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If You Like It Then You Shouldn’t Put a Ring On It

9 Aug

I Love Screens.

16 Jan

I love screens. Big screens, little screens. I love where they can take you.

The big screen is a phone-free oasis where you can plunk yourself in a room with hundreds of strangers and laugh and cry along with them with no judgement. (Although if you were seated anywhere near me during the Notebook I’m sure judgement was cast and I just didn’t notice because my mascara was running so ferociously I thought I’d never see the light of day again.)

I love movies. Funny ones, sad ones, romantic ones. NOT scary, or ones where animals die or appear to have died or come close to dying or leave for months and return after their families thought they were dead.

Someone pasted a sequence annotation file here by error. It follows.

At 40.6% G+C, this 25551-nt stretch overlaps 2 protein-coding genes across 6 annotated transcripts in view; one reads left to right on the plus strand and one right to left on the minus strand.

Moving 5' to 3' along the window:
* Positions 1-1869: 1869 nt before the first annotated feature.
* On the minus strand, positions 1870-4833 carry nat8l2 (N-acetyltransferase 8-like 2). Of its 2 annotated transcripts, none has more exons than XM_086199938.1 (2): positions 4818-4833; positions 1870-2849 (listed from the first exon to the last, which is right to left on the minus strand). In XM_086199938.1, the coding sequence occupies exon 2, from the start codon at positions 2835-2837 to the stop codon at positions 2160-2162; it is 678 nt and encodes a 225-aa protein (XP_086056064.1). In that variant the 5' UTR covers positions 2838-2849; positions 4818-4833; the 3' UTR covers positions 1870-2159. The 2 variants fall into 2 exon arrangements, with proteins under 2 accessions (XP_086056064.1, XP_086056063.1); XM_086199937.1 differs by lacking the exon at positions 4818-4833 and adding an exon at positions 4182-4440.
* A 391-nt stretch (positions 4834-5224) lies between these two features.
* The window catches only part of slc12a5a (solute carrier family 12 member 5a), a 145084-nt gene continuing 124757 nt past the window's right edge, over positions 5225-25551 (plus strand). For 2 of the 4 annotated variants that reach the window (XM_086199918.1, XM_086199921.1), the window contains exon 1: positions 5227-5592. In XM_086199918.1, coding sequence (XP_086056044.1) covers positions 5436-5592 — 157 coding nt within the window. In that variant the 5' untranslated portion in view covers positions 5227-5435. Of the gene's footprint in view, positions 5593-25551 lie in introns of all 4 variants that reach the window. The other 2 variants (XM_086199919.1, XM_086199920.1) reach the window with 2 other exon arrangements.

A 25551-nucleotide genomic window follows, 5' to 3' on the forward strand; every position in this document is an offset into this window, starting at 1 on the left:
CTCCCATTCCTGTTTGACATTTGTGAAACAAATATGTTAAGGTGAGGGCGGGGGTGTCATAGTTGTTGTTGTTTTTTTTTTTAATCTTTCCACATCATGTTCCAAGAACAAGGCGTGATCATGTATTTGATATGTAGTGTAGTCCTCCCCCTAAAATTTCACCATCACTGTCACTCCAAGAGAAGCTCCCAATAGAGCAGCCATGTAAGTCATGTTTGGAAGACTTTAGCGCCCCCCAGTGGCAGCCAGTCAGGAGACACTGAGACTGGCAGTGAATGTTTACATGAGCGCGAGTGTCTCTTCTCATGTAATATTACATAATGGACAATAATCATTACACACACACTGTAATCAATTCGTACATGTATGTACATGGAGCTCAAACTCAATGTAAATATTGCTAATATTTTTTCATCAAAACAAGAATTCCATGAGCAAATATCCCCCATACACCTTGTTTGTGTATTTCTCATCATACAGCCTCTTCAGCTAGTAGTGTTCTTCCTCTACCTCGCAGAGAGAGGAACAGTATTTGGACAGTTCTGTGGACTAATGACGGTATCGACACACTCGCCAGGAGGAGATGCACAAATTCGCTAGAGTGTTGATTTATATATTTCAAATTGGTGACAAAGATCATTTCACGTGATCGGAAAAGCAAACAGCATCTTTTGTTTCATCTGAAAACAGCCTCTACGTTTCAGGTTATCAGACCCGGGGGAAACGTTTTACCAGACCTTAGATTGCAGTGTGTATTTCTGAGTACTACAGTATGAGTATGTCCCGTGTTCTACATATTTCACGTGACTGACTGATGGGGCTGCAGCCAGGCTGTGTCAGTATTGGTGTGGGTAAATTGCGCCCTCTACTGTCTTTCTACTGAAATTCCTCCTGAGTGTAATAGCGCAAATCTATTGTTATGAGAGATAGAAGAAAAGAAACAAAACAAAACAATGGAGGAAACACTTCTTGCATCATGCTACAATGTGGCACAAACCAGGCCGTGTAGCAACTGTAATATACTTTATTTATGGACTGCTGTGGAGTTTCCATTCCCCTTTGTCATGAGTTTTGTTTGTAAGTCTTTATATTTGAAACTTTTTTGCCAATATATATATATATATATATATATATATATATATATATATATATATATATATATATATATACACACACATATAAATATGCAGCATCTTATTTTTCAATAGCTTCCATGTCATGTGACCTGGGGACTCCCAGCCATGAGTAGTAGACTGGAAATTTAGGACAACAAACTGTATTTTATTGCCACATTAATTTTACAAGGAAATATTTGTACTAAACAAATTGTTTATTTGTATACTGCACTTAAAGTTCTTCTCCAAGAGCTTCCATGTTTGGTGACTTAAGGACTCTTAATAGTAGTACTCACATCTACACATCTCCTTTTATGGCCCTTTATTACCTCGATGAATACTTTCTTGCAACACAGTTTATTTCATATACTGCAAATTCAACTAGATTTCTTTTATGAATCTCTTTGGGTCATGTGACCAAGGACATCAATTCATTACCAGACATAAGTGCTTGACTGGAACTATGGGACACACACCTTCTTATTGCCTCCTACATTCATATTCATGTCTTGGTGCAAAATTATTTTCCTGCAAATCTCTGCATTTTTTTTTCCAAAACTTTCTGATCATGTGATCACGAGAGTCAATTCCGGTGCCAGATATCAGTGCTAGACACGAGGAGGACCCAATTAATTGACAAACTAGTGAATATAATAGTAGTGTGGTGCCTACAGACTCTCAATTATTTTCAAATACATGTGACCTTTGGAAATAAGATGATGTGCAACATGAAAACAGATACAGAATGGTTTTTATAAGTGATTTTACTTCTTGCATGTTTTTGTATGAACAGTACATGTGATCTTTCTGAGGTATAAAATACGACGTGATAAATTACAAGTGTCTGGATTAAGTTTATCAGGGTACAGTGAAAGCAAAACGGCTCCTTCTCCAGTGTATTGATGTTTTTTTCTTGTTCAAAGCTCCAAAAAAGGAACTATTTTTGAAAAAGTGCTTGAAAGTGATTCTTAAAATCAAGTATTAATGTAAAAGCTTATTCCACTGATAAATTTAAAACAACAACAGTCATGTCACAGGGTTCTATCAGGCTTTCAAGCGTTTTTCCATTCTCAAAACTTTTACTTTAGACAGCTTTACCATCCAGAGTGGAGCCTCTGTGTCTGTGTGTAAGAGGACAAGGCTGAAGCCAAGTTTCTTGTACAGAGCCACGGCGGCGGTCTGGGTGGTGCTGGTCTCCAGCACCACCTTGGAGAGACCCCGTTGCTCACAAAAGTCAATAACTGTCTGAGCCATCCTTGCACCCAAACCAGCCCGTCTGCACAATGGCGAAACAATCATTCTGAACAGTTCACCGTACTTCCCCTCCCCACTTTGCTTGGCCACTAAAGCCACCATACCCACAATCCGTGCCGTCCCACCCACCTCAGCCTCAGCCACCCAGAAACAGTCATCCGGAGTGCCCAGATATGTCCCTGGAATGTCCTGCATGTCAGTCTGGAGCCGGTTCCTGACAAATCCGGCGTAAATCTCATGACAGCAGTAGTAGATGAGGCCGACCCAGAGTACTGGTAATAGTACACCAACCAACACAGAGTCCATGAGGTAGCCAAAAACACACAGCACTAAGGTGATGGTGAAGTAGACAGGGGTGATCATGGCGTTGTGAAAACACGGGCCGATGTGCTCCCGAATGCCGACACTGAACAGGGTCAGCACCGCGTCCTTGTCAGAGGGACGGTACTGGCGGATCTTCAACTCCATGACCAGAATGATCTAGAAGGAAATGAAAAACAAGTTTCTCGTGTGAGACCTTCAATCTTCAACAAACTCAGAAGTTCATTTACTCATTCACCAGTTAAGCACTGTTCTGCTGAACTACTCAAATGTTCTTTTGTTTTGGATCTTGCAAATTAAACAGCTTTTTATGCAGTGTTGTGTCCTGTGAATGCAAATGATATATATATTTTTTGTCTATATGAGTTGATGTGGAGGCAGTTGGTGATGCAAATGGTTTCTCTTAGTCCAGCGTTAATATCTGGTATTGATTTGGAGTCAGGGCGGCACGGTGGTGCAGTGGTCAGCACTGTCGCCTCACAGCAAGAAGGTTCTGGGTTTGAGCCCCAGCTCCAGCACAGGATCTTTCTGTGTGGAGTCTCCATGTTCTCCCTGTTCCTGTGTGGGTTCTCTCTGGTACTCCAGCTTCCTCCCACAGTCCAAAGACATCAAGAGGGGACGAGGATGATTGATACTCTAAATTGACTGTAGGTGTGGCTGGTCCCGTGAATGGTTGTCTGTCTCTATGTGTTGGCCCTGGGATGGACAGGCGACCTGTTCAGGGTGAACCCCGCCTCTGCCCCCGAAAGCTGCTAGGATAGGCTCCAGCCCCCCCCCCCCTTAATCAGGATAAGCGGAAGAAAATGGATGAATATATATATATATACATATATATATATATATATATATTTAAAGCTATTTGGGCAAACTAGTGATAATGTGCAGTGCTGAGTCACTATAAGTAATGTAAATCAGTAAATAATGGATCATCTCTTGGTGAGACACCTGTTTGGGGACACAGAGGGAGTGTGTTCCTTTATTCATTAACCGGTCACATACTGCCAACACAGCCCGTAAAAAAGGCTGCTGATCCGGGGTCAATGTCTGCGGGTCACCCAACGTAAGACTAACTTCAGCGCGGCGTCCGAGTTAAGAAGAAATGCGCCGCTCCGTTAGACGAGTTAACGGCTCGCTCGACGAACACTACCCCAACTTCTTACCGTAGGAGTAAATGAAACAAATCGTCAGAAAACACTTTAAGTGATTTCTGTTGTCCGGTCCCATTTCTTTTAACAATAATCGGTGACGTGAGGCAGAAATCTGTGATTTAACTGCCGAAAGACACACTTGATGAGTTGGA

I also LOVE TV. In the same way a movie is so carefully crafted to hook you in one seating, I love the idea that somewhere a group of people works tirelessly to keep you coming back episode after episode, season after season.

I also loveeee finding a new show. And with 2015 in the rear view mirror, I’d like to share my thoughts on my fav new shows from the year and my 2016 top picks. ( Making a Murderer aside because I can’t even get started.)

Scream Queens.

Not gonna lie. I judged this one HARSHLY. While travelling in the states this summer everywhere I turned Lea Michellescream-queens-hester-brace or Nick Jonas was staring at me and I just kept thinking whhhhhy!!?!

Well, shame on me. This campy, over the top tale of sorority girls fighting against the Red Devil Serial Killer is insanely entertaining. Cameos galore, unreal wardrobes and a great plot have me wanting more week after week.